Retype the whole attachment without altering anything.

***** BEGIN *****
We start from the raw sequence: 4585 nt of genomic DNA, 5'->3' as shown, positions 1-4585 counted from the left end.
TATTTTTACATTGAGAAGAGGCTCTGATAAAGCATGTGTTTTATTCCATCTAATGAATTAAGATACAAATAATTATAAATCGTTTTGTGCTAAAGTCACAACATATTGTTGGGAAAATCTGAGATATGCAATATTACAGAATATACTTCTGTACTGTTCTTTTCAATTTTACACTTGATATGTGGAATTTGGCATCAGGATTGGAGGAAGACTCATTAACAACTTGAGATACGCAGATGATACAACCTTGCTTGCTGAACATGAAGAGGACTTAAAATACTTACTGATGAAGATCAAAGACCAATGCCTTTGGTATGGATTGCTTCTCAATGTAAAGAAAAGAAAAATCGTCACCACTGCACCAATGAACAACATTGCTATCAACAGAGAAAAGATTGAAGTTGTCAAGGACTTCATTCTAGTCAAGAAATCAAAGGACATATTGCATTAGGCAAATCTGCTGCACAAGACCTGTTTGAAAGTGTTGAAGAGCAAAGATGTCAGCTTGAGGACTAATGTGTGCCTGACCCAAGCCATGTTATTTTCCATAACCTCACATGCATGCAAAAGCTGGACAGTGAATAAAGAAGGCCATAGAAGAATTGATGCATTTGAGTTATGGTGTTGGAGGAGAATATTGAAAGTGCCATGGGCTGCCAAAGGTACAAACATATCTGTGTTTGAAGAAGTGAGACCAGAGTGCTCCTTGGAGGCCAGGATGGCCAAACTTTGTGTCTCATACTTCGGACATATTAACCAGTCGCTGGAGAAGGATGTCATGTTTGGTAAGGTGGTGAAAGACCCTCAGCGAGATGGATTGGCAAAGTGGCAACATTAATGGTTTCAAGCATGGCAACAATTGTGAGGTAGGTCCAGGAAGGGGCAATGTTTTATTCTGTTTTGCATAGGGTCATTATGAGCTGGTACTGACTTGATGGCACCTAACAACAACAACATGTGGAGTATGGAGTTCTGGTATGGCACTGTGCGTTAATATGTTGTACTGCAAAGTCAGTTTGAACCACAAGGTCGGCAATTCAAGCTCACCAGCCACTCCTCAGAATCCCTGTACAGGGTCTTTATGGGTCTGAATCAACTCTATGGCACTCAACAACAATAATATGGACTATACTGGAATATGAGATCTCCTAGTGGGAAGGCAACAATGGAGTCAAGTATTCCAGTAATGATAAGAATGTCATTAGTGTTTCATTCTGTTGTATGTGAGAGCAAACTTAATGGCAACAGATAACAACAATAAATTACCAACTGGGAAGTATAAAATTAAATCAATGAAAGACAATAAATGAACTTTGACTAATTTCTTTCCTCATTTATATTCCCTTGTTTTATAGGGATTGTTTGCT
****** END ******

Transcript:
We start from the raw sequence: 4585 nt of genomic DNA, 5'->3' as shown, positions 1-4585 counted from the left end.
TATTTTTACATTGAGAAGAGGCTCTGATAAAGCATGTGTTTTATTCCATCTAATGAATTAAGATACAAATAATTATAAATCGTTTTGTGCTAAAGTCACAACATATTGTTGGGAAAATCTGAGATATGCAATATTACAGAATATACTTCTGTACTGTTCTTTTCAATTTTACACTTGATATGTGGAATTTGGCATCAGGATTGGAGGAAGACTCATTAACAACTTGAGATACGCAGATGATACAACCTTGCTTGCTGAACATGAAGAGGACTTAAAATACTTACTGATGAAGATCAAAGACCAATGCCTTTGGTATGGATTGCTTCTCAATGTAAAGAAAAGAAAAATCGTCACCACTGCACCAATGAACAACATTGCTATCAACAGAGAAAAGATTGAAGTTGTCAAGGACTTCATTCTAGTCAAGAAATCAAAGGACATATTGCATTAGGCAAATCTGCTGCACAAGACCTGTTTGAAAGTGTTGAAGAGCAAAGATGTCAGCTTGAGGACTAATGTGTGCCTGACCCAAGCCATGTTATTTTCCATAACCTCACATGCATGCAAAAGCTGGACAGTGAATAAAGAAGGCCATAGAAGAATTGATGCATTTGAGTTATGGTGTTGGAGGAGAATATTGAAAGTGCCATGGGCTGCCAAAGGTACAAACATATCTGTGTTTGAAGAAGTGAGACCAGAGTGCTCCTTGGAGGCCAGGATGGCCAAACTTTGTGTCTCATACTTCGGACATATTAACCAGTCGCTGGAGAAGGATGTCATGTTTGGTAAGGTGGTGAAAGACCCTCAGCGAGATGGATTGGCAAAGTGGCAACATTAATGGTTTCAAGCATGGCAACAATTGTGAGGTAGGTCCAGGAAGGGGCAATGTTTTATTCTGTTTTGCATAGGGTCATTATGAGCTGGTACTGACTTGATGGCACCTAACAACAACAACATGTGGAGTATGGAGTTCTGGTATGGCACTGTGCGTTAATATGTTGTACTGCAAAGTCAGTTTGAACCACAAGGTCGGCAATTCAAGCTCACCAGCCACTCCTCAGAATCCCTGTACAGGGTCTTTATGGGTCTGAATCAACTCTATGGCACTCAACAACAATAATATGGACTATACTGGAATATGAGATCTCCTAGTGGGAAGGCAACAATGGAGTCAAGTATTCCAGTAATGATAAGAATGTCATTAGTGTTTCATTCTGTTGTATGTGAGAGCAAACTTAATGGCAACAGATAACAACAATAAATTACCAACTGGGAAGTATAAAATTAAATCAATGAAAGACAATAAATGAACTTTGACTAATTTCTTTCCTCATTTATATTCCCTTGTTTTATAGGGATTGTTTGCT